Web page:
• meme

    Check out the business model folks. Desktop systems, their components & the applications they run can be purchased & owned outright. You agree not to pirate the code but what you produce with it remains in your custody. Cloud computing is a service that along with bandwidth commands a fee in perpetuity. That is the whole entire point. The kodac example above is a good one. Now imagine that bit of intellectual property to which you no longer have access is your livelihood!

    The Amazon Kindle incident is not like the Napster case because the Napster files were pirated, while Amazon in fact sold the right to possess a “permanent copy of the applicable digital content.”

    This example is also a good one when it comes to the cloud compluting debate, since according to the NYT report “a 17-year-old from the Detroit area, was reading ’1984′ on his Kindle for a summer assignment and lost all his notes and annotations when the file vanished. ‘They didn’t just take a book back, they stole my work,’ he said.”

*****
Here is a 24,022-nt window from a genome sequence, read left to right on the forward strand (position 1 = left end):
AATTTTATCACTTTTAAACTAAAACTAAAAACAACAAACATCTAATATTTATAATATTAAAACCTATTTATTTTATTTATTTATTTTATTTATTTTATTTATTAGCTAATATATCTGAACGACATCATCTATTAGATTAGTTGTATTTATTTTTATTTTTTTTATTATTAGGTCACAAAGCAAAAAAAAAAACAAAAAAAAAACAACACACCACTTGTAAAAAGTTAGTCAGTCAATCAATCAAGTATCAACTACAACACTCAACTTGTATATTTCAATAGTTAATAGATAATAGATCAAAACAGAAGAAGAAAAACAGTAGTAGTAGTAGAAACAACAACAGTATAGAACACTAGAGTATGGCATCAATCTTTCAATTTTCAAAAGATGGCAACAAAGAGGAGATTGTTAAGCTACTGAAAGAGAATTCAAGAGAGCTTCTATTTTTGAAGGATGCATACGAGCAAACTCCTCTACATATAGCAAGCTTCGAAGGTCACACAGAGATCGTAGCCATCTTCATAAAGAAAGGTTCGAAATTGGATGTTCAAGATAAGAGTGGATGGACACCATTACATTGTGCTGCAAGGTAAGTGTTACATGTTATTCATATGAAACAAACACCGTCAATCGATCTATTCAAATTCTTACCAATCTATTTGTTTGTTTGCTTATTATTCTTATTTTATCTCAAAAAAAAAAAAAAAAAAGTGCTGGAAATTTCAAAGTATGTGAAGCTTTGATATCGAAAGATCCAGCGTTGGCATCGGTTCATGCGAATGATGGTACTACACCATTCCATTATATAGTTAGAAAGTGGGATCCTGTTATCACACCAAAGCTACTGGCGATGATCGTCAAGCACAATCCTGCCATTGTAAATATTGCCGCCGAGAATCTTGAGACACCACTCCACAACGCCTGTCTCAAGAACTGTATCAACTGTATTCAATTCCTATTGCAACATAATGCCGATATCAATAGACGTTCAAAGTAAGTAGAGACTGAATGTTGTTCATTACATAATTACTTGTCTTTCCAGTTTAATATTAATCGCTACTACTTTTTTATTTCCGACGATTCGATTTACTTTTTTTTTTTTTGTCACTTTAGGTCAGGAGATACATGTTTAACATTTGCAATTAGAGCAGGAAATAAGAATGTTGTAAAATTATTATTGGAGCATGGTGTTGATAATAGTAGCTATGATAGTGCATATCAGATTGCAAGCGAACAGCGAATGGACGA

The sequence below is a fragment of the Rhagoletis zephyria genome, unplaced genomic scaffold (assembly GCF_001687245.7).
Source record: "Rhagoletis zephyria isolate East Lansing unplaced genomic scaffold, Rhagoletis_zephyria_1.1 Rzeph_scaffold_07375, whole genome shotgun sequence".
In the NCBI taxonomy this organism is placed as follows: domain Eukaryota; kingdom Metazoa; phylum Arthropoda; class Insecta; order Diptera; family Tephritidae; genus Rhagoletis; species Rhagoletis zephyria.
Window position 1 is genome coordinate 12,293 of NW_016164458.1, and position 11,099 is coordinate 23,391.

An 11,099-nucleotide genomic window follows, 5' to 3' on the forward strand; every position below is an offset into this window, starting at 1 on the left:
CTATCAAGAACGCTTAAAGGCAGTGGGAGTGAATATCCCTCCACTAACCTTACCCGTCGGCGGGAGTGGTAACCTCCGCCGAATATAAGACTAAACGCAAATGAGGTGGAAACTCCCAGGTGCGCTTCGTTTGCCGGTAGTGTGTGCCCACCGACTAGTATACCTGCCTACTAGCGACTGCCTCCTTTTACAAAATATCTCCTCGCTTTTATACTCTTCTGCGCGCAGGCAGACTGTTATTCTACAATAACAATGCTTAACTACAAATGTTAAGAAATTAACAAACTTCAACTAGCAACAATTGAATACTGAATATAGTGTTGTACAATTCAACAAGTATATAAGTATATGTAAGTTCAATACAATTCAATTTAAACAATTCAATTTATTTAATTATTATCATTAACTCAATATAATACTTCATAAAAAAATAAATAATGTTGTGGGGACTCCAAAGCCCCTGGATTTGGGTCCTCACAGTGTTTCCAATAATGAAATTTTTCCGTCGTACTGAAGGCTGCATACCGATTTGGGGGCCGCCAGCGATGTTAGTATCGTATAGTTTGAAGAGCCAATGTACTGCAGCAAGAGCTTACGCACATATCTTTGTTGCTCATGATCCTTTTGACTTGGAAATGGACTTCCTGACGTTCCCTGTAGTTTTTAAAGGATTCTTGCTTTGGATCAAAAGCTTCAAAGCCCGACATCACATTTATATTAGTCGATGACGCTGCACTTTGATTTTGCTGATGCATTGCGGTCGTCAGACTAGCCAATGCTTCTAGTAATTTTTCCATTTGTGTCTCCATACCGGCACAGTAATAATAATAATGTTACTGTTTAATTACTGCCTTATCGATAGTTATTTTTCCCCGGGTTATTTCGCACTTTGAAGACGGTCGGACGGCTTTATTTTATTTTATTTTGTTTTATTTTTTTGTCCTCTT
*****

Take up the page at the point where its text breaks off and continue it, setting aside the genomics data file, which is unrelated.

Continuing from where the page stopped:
Aug 22, 2014
Attorney General Eric Holder talks with Capt. Ron Johnson of the Missouri State Highway Patrol at Drake's Place Restaurant, Wednesday, Aug. 20, 2014, in Florrissant, Mo. (AP)

The National Guard and Eric Holder in Ferguson. ISIS beheads an American journalist. Texas Governor Rick Perry gets a mug shot. Our weekly news roundtable goes behind the headlines.

Aug 22, 2014
In this image from video posted on Facebook, courtesy of the George W. Bush Presidential Center, former President George W. Bush participates in the ice bucket challenge with the help of his wife, Laura Bush, in Kennebunkport, Maine. (AP)

The Ice Bucket Challenge: ALS, viral fundraising and how we give in the age of social media.